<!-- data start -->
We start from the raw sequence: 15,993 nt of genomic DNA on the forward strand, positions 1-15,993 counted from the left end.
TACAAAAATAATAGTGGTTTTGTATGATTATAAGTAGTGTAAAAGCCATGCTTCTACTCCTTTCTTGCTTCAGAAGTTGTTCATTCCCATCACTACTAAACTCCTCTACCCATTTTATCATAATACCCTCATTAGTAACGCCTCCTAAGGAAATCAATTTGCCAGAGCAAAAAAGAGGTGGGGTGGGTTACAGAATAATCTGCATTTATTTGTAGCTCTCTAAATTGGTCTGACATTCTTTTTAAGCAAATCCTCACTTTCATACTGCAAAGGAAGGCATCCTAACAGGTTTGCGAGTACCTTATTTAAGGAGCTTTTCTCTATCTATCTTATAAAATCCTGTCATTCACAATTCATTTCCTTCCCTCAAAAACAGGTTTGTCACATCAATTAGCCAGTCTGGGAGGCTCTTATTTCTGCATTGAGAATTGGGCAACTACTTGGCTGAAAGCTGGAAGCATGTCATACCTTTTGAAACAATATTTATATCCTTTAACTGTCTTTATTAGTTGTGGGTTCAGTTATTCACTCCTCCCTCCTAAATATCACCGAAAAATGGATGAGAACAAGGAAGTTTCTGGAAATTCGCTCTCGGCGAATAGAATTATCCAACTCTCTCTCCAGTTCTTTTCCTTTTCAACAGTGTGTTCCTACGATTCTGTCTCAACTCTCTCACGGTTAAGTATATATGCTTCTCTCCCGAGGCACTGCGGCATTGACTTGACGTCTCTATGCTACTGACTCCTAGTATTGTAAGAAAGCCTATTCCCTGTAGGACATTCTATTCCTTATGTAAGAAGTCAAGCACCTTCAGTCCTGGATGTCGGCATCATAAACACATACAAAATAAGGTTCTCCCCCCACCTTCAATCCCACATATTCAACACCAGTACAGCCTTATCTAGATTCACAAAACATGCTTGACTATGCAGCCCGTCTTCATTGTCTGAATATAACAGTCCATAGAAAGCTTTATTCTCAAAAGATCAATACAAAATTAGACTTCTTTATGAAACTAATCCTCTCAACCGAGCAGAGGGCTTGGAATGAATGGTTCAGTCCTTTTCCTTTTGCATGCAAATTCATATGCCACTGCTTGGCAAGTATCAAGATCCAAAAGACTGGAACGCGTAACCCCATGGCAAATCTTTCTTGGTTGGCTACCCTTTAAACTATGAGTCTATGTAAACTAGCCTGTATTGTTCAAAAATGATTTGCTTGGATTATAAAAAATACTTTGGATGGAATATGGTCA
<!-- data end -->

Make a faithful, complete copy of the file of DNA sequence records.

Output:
We start from the raw sequence: 15,993 nt of genomic DNA on the forward strand, positions 1-15,993 counted from the left end.
TACAAAAATAATAGTGGTTTTGTATGATTATAAGTAGTGTAAAAGCCATGCTTCTACTCCTTTCTTGCTTCAGAAGTTGTTCATTCCCATCACTACTAAACTCCTCTACCCATTTTATCATAATACCCTCATTAGTAACGCCTCCTAAGGAAATCAATTTGCCAGAGCAAAAAAGAGGTGGGGTGGGTTACAGAATAATCTGCATTTATTTGTAGCTCTCTAAATTGGTCTGACATTCTTTTTAAGCAAATCCTCACTTTCATACTGCAAAGGAAGGCATCCTAACAGGTTTGCGAGTACCTTATTTAAGGAGCTTTTCTCTATCTATCTTATAAAATCCTGTCATTCACAATTCATTTCCTTCCCTCAAAAACAGGTTTGTCACATCAATTAGCCAGTCTGGGAGGCTCTTATTTCTGCATTGAGAATTGGGCAACTACTTGGCTGAAAGCTGGAAGCATGTCATACCTTTTGAAACAATATTTATATCCTTTAACTGTCTTTATTAGTTGTGGGTTCAGTTATTCACTCCTCCCTCCTAAATATCACCGAAAAATGGATGAGAACAAGGAAGTTTCTGGAAATTCGCTCTCGGCGAATAGAATTATCCAACTCTCTCTCCAGTTCTTTTCCTTTTCAACAGTGTGTTCCTACGATTCTGTCTCAACTCTCTCACGGTTAAGTATATATGCTTCTCTCCCGAGGCACTGCGGCATTGACTTGACGTCTCTATGCTACTGACTCCTAGTATTGTAAGAAAGCCTATTCCCTGTAGGACATTCTATTCCTTATGTAAGAAGTCAAGCACCTTCAGTCCTGGATGTCGGCATCATAAACACATACAAAATAAGGTTCTCCCCCCACCTTCAATCCCACATATTCAACACCAGTACAGCCTTATCTAGATTCACAAAACATGCTTGACTATGCAGCCCGTCTTCATTGTCTGAATATAACAGTCCATAGAAAGCTTTATTCTCAAAAGATCAATACAAAATTAGACTTCTTTATGAAACTAATCCTCTCAACCGAGCAGAGGGCTTGGAATGAATGGTTCAGTCCTTTTCCTTTTGCATGCAAATTCATATGCCACTGCTTGGCAAGTATCAAGATCCAAAAGACTGGAACGCGTAACCCCATGGCAAATCTTTCTTGGTTGGCTACCCTTTAAACTATGAGTCTATGTAAACTAGCCTGTATTGTTCAAAAATGATTTGCTTGGATTATAAAAAATACTTTGGATGGAATATGGTCA